Hitbox?

HeadShot

EGO Zealot
=(eGO)=
Im sure some of you noticed some minor problems on the server, as I have. Whenever I retreat and hide behind a wall, the line of sight between me and the enemy has disappeared however he still kills me, anyone experience this?
 

Bad Brain

EGO Addict
happens all the time to me, but thats because of my crappy euro connection.
having bad rates probably cause this too
 

HeadShot

EGO Zealot
=(eGO)=
umm, my internet is fine i still dont know why. Yarrrg! Im like Yes! Im safe, right behind a wall. Then bang. dead.
 

ronpaul

EGO Zealot
Oh boy... let me get some coffee... day by day my secrets are revealed.

The orangebox server compensates for lag by effectively going back in time. This means that players with slower connections, like Bad, will aim at where they see you on their screen, and fire. They send the "fire" command with the coordinates of where you were when they shot, i.e. in the window. The server looks at the command and the coordinates and if it determines that you were in fact THERE (yes, past tense) during the time of the fire command, and the server will pull you back to the previous location and register the hit.

That's right, our servers commit time travel every single second of every single game. This is built-in lag compensation on the server side and, trust me, you can't do much as a client. My rates are optimal and it happens every single day.

On a related note, do you know why a MOVING player has an advantage over a player who's standing still (e.g. why strafing snipers are always faster than static snipers or MGs)? Time travel. The effect is caused by linear interpolation. You may have heard it before, it's long for lerp. Basically, when your client receives updates from the server it saves two of them in a history buffer. One reason your client does this so that if you fail to receive an update it can look back at the last two snapshots to keep the game running smooth and not choppy.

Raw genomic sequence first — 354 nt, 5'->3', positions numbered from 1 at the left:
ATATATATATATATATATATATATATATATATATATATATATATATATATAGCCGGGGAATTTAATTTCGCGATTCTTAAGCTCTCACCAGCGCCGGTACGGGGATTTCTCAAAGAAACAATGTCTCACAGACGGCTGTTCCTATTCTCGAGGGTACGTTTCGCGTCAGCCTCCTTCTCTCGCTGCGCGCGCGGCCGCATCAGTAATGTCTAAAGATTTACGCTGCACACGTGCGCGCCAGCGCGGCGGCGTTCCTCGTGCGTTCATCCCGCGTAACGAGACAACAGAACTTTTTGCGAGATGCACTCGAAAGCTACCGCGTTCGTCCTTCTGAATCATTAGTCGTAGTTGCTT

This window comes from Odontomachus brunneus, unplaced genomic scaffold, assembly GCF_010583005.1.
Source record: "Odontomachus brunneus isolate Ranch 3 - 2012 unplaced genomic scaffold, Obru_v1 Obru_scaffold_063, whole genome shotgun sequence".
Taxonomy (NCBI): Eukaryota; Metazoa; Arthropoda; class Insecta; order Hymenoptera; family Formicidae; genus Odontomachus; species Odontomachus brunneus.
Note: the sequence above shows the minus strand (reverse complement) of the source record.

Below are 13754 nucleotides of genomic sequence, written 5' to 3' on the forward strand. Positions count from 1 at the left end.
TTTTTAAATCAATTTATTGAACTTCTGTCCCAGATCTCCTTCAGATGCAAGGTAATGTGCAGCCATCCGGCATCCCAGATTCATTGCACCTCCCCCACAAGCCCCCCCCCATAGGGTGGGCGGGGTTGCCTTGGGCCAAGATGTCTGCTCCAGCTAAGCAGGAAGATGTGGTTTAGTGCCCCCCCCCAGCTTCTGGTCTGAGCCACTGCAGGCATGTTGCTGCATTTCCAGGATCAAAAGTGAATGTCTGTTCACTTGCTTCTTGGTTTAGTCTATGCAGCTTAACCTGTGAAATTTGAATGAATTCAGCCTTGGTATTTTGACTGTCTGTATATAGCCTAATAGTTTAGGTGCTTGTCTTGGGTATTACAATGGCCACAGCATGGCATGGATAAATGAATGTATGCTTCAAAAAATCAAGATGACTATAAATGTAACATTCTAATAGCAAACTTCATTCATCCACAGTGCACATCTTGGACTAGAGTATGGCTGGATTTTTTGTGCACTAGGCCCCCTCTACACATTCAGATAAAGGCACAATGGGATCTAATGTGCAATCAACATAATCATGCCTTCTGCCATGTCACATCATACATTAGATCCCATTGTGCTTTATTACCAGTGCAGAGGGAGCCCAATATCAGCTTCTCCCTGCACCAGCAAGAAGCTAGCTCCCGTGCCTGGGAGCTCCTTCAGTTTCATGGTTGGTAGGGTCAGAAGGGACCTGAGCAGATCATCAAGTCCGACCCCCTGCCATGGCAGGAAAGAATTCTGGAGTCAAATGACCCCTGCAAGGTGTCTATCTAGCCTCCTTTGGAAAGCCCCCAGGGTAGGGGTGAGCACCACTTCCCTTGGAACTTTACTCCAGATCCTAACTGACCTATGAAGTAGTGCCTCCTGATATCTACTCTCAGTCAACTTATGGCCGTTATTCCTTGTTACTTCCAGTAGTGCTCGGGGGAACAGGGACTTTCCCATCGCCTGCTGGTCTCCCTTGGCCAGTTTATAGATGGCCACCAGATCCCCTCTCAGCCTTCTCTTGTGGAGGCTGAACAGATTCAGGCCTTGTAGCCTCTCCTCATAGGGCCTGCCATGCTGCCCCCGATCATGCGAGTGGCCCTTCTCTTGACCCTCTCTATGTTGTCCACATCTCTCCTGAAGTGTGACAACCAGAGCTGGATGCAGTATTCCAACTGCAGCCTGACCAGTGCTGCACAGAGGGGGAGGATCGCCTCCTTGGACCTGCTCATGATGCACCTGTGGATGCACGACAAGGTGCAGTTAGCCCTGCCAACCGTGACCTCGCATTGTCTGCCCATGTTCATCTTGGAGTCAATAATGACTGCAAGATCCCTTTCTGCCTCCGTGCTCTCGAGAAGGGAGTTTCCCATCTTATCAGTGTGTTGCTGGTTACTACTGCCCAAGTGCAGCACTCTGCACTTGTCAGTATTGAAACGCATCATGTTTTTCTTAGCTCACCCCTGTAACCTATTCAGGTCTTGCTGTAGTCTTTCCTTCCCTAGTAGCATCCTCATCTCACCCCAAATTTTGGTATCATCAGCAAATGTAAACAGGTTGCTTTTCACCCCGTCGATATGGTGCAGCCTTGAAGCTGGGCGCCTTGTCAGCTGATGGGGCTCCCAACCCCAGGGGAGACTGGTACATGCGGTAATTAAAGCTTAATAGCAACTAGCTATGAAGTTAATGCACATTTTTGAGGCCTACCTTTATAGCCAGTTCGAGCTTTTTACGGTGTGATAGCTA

The point is you're almost always looking at a previous snapshot, so if a player does not move from a spot they will show up in a snapshot, however you won't show up in theirs since you have moved from behind a wall to around a corner which are position updates that aren't reflected in the enemy's historical snapshots until after your snapshot reveals their position. End-result, you see them before they see you. Your lerp will reduce the effect by decreasing the time interval in between snapshots, so you have a more recent picture of the game world and you will see them quicker. The server has built-in compensation of 100msec lerp, that's where the time travel comes in above, so you want to add the lowest msec you can to that base figure.

You want the lowest white lerp you can get. Some people say the lowest the better, but I keep it white just to be safe. If your update rate is

Code:
cl_updaterate 66
then set your
Code:
cl_interp_ratio 1; cl_interp .033
Do you see? .033 is 33 msec, half of 66 which is your updaterate and also msec. This means the interval is perfectly balanced to receive and store snapshots and interpolate them on your screen in harmony with their receipt. Magic!

Changes should be made in your config.

33 msec is the lowest white lerp I can achieve with my rates. Adjust yours accordingly and you will be zapping strafing snipers in no-time!


Disclaimer, this is top-tier configuration. Mess with it a little, but if you don't fully understand what you're doing you could make registration much, much worse. A fully optimized player will defeat an equally skilled player considerably more often if they understand how servers and clients work.
 
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ronpaul

EGO Zealot
I guess I should add, to address your point, that this is not a specific server problem. It's a problem on essentially every public server. Match servers with 100 ticks and fewer players will see this far less often.